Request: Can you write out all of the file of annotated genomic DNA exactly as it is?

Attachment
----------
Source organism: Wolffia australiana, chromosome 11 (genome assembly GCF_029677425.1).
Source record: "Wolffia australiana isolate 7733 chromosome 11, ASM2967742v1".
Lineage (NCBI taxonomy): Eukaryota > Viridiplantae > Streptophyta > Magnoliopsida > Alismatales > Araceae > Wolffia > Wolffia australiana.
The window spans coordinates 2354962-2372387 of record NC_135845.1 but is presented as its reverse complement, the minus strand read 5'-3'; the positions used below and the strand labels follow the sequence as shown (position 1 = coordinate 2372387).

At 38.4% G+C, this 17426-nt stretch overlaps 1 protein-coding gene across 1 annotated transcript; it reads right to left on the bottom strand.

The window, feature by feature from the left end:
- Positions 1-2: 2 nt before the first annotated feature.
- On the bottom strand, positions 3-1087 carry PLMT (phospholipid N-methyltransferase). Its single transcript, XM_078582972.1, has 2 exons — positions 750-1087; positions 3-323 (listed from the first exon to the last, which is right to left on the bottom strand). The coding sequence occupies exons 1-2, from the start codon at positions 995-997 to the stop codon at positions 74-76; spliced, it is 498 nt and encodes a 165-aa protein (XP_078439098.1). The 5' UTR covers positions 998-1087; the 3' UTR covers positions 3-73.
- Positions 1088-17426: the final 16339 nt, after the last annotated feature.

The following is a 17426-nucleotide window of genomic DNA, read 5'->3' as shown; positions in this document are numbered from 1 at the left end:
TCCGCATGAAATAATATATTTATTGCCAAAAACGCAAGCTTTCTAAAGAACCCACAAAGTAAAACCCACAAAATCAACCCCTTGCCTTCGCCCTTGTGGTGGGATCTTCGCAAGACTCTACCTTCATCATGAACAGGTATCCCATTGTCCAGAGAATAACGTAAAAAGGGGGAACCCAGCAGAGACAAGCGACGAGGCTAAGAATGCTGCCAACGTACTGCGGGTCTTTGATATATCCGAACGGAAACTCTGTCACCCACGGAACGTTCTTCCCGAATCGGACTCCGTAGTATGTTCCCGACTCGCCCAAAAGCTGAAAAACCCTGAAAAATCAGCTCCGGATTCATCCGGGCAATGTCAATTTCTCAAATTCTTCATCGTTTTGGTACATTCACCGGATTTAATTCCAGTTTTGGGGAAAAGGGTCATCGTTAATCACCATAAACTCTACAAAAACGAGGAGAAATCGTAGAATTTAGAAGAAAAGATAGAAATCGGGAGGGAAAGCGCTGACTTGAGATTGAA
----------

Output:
Source organism: Wolffia australiana, chromosome 11 (genome assembly GCF_029677425.1).
Source record: "Wolffia australiana isolate 7733 chromosome 11, ASM2967742v1".
Lineage (NCBI taxonomy): Eukaryota > Viridiplantae > Streptophyta > Magnoliopsida > Alismatales > Araceae > Wolffia > Wolffia australiana.
The window spans coordinates 2354962-2372387 of record NC_135845.1 but is presented as its reverse complement, the minus strand read 5'-3'; the positions used below and the strand labels follow the sequence as shown (position 1 = coordinate 2372387).

At 38.4% G+C, this 17426-nt stretch overlaps 1 protein-coding gene across 1 annotated transcript; it reads right to left on the bottom strand.

The window, feature by feature from the left end:
- Positions 1-2: 2 nt before the first annotated feature.
- On the bottom strand, positions 3-1087 carry PLMT (phospholipid N-methyltransferase). Its single transcript, XM_078582972.1, has 2 exons — positions 750-1087; positions 3-323 (listed from the first exon to the last, which is right to left on the bottom strand). The coding sequence occupies exons 1-2, from the start codon at positions 995-997 to the stop codon at positions 74-76; spliced, it is 498 nt and encodes a 165-aa protein (XP_078439098.1). The 5' UTR covers positions 998-1087; the 3' UTR covers positions 3-73.
- Positions 1088-17426: the final 16339 nt, after the last annotated feature.

The following is a 17426-nucleotide window of genomic DNA, read 5'->3' as shown; positions in this document are numbered from 1 at the left end:
TCCGCATGAAATAATATATTTATTGCCAAAAACGCAAGCTTTCTAAAGAACCCACAAAGTAAAACCCACAAAATCAACCCCTTGCCTTCGCCCTTGTGGTGGGATCTTCGCAAGACTCTACCTTCATCATGAACAGGTATCCCATTGTCCAGAGAATAACGTAAAAAGGGGGAACCCAGCAGAGACAAGCGACGAGGCTAAGAATGCTGCCAACGTACTGCGGGTCTTTGATATATCCGAACGGAAACTCTGTCACCCACGGAACGTTCTTCCCGAATCGGACTCCGTAGTATGTTCCCGACTCGCCCAAAAGCTGAAAAACCCTGAAAAATCAGCTCCGGATTCATCCGGGCAATGTCAATTTCTCAAATTCTTCATCGTTTTGGTACATTCACCGGATTTAATTCCAGTTTTGGGGAAAAGGGTCATCGTTAATCACCATAAACTCTACAAAAACGAGGAGAAATCGTAGAATTTAGAAGAAAAGATAGAAATCGGGAGGGAAAGCGCTGACTTGAGATTGAA